No. DA 07-0257.
Submitted on Briefs October 22, 2008.
Decided December 8, 2009.
Appeal from the District Court of Missoula County. Fourth Judicial District. Cause No. DV 04-760. Honorable Jeffrey H. Langton, Judge.
For Appellants: Thomas C. Orr; Orr Law Offices, P.C.; Missoula.
For Appellees: Douglas J. Wold; Wold Law Firm, P.C.; Poison.
¶ 1 Brad Roe, Adina Roe, and other named plaintiffs (Roes) appeal two orders of the Fourth Judicial District Court, in and for Missoula County. The first order granted summary judgment to the City of Missoula on Roes' claim seeking declaratory judgment that the Missoula City Council (City Council) may not unilaterally undertake review of applications for exemption from subdivision review. The second order granted summary judgment to the City on Roes' constitutional and "tortious violation of statutory duties" claims. We affirm.
¶ 2 We restate the issues as follows:
¶ 3 Did the District Court err by granting the City's motions for summary judgment without expressly concluding that no genuine issues of material fact existed?
¶ 4 Did the District Court err by granting summary judgment to the City on Roes' claim seeking declaratory judgment that the City Council was not authorized to unilaterally undertake review of applications for exemption from subdivision review?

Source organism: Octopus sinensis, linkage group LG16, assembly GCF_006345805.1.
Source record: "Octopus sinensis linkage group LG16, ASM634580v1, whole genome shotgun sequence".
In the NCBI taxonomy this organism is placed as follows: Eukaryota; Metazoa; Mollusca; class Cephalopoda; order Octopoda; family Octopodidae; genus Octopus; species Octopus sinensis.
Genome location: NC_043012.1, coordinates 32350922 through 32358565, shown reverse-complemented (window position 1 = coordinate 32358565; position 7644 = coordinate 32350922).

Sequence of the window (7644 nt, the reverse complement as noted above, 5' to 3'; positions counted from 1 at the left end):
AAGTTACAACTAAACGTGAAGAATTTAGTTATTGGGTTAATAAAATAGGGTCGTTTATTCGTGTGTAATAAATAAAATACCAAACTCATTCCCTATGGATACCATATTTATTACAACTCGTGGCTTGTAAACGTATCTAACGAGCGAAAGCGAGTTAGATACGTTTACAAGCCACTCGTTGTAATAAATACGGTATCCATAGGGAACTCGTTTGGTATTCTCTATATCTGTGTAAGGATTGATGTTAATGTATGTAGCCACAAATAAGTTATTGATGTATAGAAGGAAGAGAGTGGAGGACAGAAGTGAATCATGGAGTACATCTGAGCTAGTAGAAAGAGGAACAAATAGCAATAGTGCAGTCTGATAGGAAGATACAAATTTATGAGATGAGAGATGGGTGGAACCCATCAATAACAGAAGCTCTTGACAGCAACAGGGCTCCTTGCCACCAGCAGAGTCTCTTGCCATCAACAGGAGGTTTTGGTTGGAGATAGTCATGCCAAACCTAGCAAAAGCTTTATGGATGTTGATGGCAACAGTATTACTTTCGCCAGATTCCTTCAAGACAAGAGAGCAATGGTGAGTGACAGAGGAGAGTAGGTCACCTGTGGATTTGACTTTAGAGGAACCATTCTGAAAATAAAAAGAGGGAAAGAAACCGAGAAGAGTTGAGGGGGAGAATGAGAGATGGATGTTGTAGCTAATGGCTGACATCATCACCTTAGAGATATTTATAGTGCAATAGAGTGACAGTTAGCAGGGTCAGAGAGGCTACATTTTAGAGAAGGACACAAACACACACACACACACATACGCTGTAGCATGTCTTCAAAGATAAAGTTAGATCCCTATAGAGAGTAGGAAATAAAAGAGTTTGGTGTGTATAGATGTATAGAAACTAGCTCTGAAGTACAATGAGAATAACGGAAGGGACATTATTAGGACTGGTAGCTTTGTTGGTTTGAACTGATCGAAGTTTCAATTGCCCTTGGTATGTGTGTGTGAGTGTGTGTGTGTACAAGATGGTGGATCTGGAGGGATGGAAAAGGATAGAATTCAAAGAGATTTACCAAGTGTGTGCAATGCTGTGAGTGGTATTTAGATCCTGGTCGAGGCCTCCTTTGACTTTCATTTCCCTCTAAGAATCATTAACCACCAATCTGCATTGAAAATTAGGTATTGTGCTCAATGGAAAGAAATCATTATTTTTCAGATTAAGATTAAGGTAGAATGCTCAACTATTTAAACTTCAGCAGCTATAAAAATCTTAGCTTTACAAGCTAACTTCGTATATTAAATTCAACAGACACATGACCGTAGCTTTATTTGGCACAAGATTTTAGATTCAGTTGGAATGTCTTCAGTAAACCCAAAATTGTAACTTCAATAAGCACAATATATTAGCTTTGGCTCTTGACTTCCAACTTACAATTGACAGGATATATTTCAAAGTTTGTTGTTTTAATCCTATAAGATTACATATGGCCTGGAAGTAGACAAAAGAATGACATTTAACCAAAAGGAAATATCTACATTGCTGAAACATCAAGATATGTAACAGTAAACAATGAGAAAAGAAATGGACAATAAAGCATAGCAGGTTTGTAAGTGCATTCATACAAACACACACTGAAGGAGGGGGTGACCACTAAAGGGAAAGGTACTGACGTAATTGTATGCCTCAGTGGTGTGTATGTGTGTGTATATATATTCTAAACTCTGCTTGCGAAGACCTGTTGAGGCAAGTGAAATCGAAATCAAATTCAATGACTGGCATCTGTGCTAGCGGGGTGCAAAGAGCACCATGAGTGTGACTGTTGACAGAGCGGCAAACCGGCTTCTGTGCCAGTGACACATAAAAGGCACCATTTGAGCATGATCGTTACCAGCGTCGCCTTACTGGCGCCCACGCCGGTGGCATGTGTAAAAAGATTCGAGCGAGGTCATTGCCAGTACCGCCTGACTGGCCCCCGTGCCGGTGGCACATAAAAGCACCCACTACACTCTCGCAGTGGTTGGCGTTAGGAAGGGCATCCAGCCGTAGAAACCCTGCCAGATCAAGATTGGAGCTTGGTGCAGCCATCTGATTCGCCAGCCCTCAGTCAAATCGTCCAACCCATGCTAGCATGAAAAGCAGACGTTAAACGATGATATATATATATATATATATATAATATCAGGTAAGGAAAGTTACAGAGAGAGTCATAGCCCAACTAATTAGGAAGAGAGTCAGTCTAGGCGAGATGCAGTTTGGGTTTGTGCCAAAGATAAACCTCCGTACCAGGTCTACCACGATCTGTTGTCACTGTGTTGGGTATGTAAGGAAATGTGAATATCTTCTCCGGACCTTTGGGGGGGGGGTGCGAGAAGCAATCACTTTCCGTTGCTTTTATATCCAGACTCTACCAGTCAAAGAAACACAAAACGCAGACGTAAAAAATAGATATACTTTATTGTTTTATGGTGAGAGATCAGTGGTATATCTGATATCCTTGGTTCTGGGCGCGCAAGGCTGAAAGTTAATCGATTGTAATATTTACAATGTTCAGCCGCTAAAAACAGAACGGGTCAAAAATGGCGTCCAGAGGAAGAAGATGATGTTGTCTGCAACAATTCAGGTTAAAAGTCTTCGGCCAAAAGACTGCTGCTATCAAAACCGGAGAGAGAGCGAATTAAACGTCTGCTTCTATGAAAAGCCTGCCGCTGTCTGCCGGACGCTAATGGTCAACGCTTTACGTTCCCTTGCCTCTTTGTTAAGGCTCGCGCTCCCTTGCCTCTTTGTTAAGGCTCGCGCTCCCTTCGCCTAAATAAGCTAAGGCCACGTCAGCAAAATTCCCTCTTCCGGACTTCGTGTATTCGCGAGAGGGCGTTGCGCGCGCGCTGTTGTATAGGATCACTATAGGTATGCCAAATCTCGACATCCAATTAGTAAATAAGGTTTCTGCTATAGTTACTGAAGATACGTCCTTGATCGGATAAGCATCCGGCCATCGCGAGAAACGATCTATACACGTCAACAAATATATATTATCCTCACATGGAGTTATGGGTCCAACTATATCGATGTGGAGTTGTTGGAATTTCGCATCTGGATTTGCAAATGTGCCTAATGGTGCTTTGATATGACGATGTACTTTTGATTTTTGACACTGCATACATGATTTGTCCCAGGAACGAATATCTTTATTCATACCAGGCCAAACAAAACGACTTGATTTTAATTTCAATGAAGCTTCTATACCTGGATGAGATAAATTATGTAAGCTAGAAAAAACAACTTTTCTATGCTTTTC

¶ 5 Did the District Court err by granting summary judgment to the City on Roes' claims of "tortious violation of statutory duties," equal protection, takings, and the right of participation?
FACTUAL AND PROCEDURAL BACKGROUND
¶ 6 The claims at issue arise from the City Council's action of unilaterally initiating review of applications seeking an exemption from requirements of the Montana Subdivision and Platting Act (MSPA) for relocation of a common boundary line or lot aggregation, instead of allowing the review to be conducted as provided by the Missoula City Subdivision Regulations (City Regulations).
¶ 7 The procedure, pursuant to the City Regulations, for review of requests seeking exemptions from the MSPA for land divisions within the City of Missoula, was initiated by filing an application with the Missoula City Attorney. The City Attorney reviewed the applications for the existence of circumstances requiring referral of the request to the City Council for further review. A primary consideration of the City Attorney's review was whether a proposed boundary line relocation or lot aggregation would increase the number of lots. As a matter of practice, if the number of lots upon approval of the application would be the same or less than the number of existing lots, the City Attorney generally approved the exemption application and referred the application to the Department of Public Works and Missoula City/County Office of Planning and Grants for final approval.